Thursday, 14 October 2010

Insurance scams

Crime goes up in a recession, and insurance claims increase. The two are not unrelated, and Scots police are complaining that they are not only wasting time but becoming complicit in fake insurance claims that require a police crime number.


I really don't know the answer to this one, other than differential premium pricing by the insurance companies; my boat insurance comes down each year as I maintain a claim-free record, and perhaps in future only those with long claim-free records will enjoy low premia, penalising the unlucky and the dishonest alike.


And the police need to get a lot better at detecting and solving real crime before anyone feels any sympathy.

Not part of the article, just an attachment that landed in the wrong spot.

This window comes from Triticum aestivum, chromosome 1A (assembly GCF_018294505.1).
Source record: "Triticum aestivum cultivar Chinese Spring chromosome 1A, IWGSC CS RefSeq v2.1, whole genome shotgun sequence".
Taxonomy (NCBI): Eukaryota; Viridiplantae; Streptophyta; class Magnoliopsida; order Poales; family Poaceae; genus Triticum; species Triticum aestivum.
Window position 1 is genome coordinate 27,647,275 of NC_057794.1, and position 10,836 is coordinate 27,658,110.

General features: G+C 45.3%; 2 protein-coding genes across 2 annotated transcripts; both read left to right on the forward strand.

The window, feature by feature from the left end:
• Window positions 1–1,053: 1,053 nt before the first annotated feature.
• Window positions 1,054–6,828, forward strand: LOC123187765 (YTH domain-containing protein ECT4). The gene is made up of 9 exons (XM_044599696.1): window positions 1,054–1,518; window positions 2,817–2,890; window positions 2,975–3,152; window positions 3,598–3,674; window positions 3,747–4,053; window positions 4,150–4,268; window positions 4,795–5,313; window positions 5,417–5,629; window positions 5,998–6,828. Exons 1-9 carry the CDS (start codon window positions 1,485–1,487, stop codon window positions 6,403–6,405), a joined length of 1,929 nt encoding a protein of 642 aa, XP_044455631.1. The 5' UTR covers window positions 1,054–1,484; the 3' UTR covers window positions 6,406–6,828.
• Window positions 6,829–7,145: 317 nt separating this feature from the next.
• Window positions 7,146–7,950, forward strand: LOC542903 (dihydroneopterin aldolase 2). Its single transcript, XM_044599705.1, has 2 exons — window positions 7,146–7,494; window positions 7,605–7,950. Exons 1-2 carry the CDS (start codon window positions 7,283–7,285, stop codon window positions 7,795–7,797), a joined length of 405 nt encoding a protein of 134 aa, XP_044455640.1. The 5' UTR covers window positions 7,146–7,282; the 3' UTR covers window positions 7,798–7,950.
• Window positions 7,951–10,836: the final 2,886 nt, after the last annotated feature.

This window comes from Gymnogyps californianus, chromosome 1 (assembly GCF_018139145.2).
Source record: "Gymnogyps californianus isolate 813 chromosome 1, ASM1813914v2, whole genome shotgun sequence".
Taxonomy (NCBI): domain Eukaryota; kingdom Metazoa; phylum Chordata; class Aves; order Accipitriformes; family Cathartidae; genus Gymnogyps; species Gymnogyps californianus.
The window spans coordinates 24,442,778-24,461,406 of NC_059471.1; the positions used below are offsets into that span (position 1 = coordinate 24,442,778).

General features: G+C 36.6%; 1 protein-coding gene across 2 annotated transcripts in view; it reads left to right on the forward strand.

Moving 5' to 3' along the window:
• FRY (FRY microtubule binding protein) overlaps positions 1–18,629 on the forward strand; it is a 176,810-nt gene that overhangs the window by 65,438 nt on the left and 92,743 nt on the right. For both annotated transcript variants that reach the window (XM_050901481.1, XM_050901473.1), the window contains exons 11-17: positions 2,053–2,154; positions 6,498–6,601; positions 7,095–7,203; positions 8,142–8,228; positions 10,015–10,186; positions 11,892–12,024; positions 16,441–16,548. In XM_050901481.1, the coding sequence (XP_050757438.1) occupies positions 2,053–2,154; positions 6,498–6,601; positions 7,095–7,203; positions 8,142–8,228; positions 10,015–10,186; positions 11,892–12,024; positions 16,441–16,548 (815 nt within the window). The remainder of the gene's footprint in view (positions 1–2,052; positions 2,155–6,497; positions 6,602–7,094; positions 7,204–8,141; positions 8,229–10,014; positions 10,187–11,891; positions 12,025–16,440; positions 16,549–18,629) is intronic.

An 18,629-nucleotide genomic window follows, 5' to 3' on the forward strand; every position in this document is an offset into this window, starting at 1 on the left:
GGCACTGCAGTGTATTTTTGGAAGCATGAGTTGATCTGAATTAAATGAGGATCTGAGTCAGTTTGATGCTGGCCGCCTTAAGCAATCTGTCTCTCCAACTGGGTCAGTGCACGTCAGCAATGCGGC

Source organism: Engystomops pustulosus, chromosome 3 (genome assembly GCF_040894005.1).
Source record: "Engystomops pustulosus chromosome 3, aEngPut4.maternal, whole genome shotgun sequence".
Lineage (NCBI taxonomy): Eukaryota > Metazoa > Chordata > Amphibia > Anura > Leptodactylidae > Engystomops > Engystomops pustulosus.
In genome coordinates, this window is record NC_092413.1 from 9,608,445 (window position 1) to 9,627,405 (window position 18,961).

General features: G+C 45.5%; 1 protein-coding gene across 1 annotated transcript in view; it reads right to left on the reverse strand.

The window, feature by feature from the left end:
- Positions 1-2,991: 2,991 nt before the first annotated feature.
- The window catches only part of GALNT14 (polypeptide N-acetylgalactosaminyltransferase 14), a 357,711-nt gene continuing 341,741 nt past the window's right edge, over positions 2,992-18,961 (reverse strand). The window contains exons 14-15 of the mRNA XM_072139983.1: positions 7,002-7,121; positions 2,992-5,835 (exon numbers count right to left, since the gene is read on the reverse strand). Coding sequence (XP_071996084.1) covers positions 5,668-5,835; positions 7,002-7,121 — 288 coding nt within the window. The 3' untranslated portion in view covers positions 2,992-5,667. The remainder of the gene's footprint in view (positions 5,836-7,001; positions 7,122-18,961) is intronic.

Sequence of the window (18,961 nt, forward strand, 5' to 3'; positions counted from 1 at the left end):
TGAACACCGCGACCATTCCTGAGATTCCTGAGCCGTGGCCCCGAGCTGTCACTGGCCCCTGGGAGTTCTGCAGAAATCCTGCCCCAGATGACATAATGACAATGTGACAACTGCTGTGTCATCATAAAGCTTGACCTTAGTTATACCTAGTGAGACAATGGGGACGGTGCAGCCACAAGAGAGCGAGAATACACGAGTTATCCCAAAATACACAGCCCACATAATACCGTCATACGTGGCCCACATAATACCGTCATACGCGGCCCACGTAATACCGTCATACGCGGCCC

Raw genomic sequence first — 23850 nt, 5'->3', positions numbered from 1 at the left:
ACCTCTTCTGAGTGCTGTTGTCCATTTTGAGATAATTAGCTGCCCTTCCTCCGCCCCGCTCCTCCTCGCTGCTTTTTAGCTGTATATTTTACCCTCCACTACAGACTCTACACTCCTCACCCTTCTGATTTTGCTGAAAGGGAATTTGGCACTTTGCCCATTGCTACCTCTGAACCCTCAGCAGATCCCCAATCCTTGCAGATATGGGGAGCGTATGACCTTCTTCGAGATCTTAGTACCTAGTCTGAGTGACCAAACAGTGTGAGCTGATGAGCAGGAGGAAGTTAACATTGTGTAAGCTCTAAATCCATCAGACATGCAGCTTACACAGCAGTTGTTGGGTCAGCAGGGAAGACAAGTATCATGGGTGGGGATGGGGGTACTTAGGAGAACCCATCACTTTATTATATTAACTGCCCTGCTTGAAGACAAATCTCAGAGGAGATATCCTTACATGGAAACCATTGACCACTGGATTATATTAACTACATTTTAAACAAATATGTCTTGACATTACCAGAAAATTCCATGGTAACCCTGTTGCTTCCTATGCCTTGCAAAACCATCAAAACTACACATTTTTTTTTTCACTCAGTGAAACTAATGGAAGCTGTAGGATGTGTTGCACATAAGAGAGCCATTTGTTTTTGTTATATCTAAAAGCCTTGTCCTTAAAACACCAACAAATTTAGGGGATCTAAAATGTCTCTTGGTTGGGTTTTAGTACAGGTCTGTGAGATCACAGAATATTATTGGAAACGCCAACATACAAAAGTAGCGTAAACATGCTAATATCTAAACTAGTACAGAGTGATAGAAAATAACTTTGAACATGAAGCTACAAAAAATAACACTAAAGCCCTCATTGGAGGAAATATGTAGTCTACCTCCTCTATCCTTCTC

3 comments:

Blue Eyes said...

It's quite hard to prove a negative though. The police may suspect that the claim is false, but how to go about proving it unless there is clear evidence? It's no wonder the insurance companies are reluctant to pay out for genuine claims when there is so much scamming going on.

Demetrius said...

The trouble is we all pay for this. If there could be some way of checking it would be better. Unluckily some of the ways of keep checks would be far from popular.

BashTheMsm said...

the cure is worse that the disease. in countries where this system is in force, people smash you car (or boat) and if they have a chance run away to avoid increase in insurance. also many insurances apply very punitive charges in order to increase this behaviour, or to avoid people claming for small damages.